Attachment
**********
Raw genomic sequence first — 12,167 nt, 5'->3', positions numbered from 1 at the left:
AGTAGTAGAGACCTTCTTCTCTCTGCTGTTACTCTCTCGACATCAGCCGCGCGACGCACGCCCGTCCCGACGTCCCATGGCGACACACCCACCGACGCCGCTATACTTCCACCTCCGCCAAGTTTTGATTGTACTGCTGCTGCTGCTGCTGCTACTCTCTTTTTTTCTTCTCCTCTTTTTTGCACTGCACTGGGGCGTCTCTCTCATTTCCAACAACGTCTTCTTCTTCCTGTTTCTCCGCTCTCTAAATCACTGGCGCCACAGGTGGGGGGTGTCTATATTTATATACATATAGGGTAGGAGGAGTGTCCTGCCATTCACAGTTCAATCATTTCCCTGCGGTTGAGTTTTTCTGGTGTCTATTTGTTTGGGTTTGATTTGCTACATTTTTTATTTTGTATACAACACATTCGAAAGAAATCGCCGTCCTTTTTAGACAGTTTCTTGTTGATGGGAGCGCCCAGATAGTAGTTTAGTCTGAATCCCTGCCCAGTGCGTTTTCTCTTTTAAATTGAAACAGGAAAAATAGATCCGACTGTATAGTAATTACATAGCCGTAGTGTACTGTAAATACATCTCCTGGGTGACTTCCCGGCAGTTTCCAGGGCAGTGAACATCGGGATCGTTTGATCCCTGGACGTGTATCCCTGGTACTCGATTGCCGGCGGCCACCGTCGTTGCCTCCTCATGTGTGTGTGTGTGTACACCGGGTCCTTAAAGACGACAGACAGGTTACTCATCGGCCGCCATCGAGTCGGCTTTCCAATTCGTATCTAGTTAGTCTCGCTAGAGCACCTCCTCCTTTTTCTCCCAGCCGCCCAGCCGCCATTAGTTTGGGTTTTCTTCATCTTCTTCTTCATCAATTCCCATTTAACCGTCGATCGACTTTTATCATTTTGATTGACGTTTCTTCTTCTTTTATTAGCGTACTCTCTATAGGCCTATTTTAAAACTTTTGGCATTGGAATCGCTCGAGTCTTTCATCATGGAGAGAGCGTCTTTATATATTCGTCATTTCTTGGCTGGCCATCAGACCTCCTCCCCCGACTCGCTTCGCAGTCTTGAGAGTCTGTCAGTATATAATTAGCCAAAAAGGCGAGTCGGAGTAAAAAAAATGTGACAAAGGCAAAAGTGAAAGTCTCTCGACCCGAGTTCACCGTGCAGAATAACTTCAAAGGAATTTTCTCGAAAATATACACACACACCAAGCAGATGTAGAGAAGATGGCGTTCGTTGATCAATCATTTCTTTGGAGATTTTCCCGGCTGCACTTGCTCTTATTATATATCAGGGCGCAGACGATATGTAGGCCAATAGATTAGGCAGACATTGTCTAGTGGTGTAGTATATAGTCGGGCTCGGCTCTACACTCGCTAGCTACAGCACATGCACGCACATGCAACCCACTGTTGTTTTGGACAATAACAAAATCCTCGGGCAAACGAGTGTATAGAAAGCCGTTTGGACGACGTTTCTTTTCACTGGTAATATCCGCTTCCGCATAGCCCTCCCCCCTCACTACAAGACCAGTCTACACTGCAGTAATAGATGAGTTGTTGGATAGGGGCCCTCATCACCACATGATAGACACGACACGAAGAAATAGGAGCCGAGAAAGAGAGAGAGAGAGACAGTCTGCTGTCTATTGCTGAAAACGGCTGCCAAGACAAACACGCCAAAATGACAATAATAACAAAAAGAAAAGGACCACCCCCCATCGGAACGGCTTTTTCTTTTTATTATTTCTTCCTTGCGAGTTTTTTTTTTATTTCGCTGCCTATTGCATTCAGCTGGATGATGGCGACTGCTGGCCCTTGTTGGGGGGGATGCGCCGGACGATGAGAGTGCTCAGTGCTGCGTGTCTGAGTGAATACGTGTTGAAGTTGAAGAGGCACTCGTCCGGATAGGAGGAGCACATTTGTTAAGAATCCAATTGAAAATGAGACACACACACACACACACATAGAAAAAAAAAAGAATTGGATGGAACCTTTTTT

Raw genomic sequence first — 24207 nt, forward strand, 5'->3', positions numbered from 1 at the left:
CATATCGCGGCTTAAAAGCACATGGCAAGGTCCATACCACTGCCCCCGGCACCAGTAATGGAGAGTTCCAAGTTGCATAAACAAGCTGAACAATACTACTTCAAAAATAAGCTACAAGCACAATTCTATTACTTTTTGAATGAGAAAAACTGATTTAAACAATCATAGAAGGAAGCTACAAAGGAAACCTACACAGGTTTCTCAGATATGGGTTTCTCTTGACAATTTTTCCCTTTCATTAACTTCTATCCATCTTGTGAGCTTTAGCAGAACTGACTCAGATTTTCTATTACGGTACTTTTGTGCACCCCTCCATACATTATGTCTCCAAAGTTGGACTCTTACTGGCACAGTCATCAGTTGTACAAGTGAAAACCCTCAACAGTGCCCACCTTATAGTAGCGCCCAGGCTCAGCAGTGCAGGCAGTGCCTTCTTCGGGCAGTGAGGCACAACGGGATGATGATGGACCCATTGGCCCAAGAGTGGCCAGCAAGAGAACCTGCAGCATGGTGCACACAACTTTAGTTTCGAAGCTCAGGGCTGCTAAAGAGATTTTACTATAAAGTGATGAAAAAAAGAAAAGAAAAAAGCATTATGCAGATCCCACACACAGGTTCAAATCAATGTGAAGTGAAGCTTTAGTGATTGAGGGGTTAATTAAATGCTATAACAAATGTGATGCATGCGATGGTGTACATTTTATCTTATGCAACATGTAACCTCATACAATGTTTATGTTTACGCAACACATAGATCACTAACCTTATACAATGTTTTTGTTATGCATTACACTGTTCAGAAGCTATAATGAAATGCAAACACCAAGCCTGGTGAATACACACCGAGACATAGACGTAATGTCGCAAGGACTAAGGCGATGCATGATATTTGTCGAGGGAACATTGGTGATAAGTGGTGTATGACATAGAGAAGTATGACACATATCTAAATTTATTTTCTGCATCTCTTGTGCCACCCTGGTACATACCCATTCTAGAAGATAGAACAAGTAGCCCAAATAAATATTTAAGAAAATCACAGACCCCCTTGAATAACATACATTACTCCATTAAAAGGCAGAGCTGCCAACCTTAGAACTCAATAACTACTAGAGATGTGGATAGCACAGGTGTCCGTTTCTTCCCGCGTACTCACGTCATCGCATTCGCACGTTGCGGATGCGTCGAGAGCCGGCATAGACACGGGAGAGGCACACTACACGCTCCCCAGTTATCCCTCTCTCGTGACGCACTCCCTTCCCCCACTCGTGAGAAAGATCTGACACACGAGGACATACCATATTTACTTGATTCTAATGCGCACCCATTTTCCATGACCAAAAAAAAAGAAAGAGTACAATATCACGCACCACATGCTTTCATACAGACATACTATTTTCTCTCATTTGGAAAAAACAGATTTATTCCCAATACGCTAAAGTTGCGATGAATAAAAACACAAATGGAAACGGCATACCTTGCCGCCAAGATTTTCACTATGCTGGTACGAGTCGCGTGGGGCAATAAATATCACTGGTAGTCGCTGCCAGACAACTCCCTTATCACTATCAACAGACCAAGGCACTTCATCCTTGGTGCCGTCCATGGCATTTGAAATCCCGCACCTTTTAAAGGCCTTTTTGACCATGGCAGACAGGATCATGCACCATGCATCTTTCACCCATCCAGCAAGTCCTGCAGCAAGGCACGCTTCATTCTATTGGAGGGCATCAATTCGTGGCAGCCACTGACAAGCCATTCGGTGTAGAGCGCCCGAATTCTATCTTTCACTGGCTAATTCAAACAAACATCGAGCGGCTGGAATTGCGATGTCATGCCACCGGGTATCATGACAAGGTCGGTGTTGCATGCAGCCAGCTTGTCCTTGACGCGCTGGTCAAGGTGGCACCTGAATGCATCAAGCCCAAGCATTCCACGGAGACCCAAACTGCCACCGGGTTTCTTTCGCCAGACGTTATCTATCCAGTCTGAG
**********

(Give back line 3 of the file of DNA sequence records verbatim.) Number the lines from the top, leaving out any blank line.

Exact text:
Raw genomic sequence first — 24207 nt, forward strand, 5'->3', positions numbered from 1 at the left: